Monthly Archives: February 2012

What My Mother Taught Me

We learn so many things from our parents. But something that I will always be grateful to my mother for teaching me is that I can have anything I want–as long as I’m willing to work hard to get it.

She is clever in her life lessons. When you work toward something and are investing your time and energy in the acquisition of whatever it is that you want, you begin to look at what you want differently. You’ll ask yourself “Do I really want to spend all this time working for this? Is it worth it?”

The answers to those questions will usually alter the desires or “wants” that you have. Cold Stone Creamery has a huge ice cream serving that they have labeled the “gotta have it”.  Giving of yourself to gain something will let you know fairly quickly if you just “gotta have it”.

And mom was right (she always is). I know when something is important enough to dig in and give it my all and when it is only a passing fancy. My “gotta have it” is writing. I will work as hard as I have to in order to achieve the goal I’ve set for myself.

So, if you just “gotta have it”, GO FOR IT with all your might.

Have a Jesus-filled week.


Newbie Advice on the Craft of Writing–Practice

Words have amazing power. They can make us laugh or cry, or cringe or grit our teeth. When strung together on a page the way some of the great writers of our time do, they evoke feelings and moods that transport us to other realities that can thrill, chill, or warm our hearts. It is hard not to be affected by words.

Will I ever write like Nora Roberts or Danielle Steele? I doubt it, for a lot of reasons. One being, I’m me, not them. They are great for the way they can spin a story so enticing it pulls you in with the first page and holds you enraptured until the last page. They didn’t come by that ability overnight.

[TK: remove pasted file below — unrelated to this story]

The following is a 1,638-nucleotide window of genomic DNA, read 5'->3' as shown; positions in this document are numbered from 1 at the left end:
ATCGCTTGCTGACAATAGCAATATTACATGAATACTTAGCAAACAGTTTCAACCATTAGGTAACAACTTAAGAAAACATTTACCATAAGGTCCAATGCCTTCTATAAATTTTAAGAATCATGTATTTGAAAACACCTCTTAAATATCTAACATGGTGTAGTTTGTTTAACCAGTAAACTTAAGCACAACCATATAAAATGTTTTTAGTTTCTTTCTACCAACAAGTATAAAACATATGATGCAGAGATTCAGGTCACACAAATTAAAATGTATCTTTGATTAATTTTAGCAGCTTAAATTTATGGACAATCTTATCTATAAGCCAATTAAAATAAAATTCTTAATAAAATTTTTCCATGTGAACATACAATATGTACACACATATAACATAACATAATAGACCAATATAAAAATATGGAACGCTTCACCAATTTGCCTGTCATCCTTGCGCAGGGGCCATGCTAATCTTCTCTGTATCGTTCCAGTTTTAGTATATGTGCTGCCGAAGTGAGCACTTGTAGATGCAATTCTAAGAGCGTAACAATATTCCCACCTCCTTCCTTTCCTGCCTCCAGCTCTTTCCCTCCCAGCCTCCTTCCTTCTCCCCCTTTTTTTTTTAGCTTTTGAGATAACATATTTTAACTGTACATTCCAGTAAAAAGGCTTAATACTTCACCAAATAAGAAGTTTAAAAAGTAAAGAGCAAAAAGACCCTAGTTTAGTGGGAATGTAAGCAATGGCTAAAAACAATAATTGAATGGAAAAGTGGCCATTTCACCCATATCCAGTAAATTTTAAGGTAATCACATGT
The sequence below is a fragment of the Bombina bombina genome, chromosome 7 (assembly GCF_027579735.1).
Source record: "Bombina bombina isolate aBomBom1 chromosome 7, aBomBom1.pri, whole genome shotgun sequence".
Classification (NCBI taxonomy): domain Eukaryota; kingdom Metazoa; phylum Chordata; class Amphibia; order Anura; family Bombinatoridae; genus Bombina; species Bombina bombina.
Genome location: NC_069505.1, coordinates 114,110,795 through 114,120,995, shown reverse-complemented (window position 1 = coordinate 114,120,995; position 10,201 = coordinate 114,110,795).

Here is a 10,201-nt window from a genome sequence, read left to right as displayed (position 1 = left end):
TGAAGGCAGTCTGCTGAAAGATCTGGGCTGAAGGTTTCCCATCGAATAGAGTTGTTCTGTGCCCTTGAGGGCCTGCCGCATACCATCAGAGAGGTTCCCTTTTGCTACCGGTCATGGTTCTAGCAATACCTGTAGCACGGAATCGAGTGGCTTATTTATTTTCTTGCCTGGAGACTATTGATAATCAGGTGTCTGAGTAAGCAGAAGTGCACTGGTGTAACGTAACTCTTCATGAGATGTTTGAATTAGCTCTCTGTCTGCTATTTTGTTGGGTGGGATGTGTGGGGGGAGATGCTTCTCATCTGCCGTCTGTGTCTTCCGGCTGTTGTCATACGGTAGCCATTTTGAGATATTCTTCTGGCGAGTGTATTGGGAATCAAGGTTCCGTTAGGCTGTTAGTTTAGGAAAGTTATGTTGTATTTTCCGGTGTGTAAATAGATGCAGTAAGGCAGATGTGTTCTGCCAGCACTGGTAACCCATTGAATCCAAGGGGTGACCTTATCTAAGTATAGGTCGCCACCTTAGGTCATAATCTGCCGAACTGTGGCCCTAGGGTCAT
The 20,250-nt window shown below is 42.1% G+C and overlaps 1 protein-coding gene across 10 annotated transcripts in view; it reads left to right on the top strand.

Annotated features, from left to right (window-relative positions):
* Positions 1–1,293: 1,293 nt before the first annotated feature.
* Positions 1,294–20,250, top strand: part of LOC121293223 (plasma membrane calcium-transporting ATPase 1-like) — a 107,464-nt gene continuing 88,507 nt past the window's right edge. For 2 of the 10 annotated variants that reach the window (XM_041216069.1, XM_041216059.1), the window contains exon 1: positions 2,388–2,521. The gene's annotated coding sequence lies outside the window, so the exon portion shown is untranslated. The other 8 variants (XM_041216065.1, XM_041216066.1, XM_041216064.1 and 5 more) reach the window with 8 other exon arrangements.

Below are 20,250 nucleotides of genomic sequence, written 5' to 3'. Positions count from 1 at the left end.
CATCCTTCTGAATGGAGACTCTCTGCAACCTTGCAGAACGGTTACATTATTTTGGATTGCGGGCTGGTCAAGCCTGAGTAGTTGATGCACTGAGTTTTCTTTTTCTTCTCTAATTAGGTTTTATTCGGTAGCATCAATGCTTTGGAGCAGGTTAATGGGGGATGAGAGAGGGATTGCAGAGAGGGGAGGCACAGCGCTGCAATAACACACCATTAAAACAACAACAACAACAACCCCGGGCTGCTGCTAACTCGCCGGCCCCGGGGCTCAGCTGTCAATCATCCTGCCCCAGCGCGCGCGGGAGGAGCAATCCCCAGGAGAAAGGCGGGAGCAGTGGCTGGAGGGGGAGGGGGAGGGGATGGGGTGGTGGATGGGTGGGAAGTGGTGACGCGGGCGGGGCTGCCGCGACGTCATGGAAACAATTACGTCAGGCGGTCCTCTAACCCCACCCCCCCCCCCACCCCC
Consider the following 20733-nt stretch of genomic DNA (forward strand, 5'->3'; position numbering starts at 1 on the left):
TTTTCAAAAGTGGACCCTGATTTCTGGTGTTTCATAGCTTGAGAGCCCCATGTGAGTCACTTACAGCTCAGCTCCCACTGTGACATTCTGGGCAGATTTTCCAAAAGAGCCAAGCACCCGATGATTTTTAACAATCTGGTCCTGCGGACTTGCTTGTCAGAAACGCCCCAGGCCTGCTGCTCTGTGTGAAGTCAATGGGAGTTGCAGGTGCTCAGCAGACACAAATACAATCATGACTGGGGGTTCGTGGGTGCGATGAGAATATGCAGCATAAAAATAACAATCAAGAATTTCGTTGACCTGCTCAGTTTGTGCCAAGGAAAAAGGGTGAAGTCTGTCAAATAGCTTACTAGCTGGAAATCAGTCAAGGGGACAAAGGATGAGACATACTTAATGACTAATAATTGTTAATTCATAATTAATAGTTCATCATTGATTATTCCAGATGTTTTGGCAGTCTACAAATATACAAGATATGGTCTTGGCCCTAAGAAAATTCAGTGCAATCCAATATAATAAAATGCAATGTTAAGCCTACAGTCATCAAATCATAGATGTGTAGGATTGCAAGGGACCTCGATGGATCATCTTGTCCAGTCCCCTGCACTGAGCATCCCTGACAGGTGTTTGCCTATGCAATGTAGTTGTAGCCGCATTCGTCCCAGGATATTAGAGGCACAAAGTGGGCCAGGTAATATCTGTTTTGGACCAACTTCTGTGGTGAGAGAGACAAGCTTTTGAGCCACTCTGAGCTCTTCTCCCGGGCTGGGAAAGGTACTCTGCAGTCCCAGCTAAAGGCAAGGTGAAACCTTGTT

Athletes, artists, and yes–writing, or rather, writing well, is considered an art. The same principle applies to both. Practice. Just like a baseball player or a golfer has to practice their swing, a writer has to practice the craft of writing. So while the football team is watching film clips of this week’s opponent over and over, looking for weaknesses in the defense and offense, a writer studies and reads books on how to improve their writing. We then put those lessons and techniques into action, by putting words on the page with those newly learned concepts in mind.

It takes many drafts to create a story worth submitting to an agent or publisher for consideration. If you haven’t taken your practice shots (drafts 1-10), weeding out the passive voice, the backstory, the stilted dialogue, the head-hopping points of view, or the unanswered story questions, your story isn’t ready for a professional’s eyes.

Editing is frustrating. But it’s a necessary frustration. You will require less editing, which translates into fewer drafts of your story, the more you practice (WRITE). Trust me on this. I know published authors that can submit a second draft to their agent/publisher and consider themselves finished with the project until their editor sends them the revisions.

Don’t give up on your dream of being a published author because it’s too hard. Earning something because you worked hard to achieve it, is one of the most satisfying feeling in the world. We always appreciate what we had to work to get more than something that’s just handed to us.

So good luck with your writing and practice what you learn after reading a How To book on writing.

Hello and Welcome

I wanted to say hello and welcome to my blog. Thank you for visiting. I hope that through my weekly (at minimum) posts I can encourage you and maybe sometimes cause you to stop and think about the inspiration and influence God has on your life by sharing how He impacts mine.

Today I read a wonderful blog post by an author who talked about words and their power. She was right. We have all heard “sticks and stone may break your bones, but words will never hurt you”.

Has someone every said something critical to you or about you? And I’m not referring to something said in the sense of edification, but the mean, petty, vindictive sense. Those words cut. The wounds heal, but if the comment came from someone you love and/or trust, the slice reaches deep. Your heart will heal but there will always be a scar that bears witness to the injury.

Remember that when you lose patience with someone and your manner is curt, it’s a lot easier to not have said something than to have to ask for forgiveness from the wounded party and God.

The power of words:  As a writer, I strive to use them in a manner that touches you, amuses you, and makes you have an “ahhhh” moment like when you bite into a piece of  warm chocolate lava cake. I hope you have many moments like that. After all, they’re calorie free.  <grin>

 God’s blessings and mercy on you.

Kay Hudson

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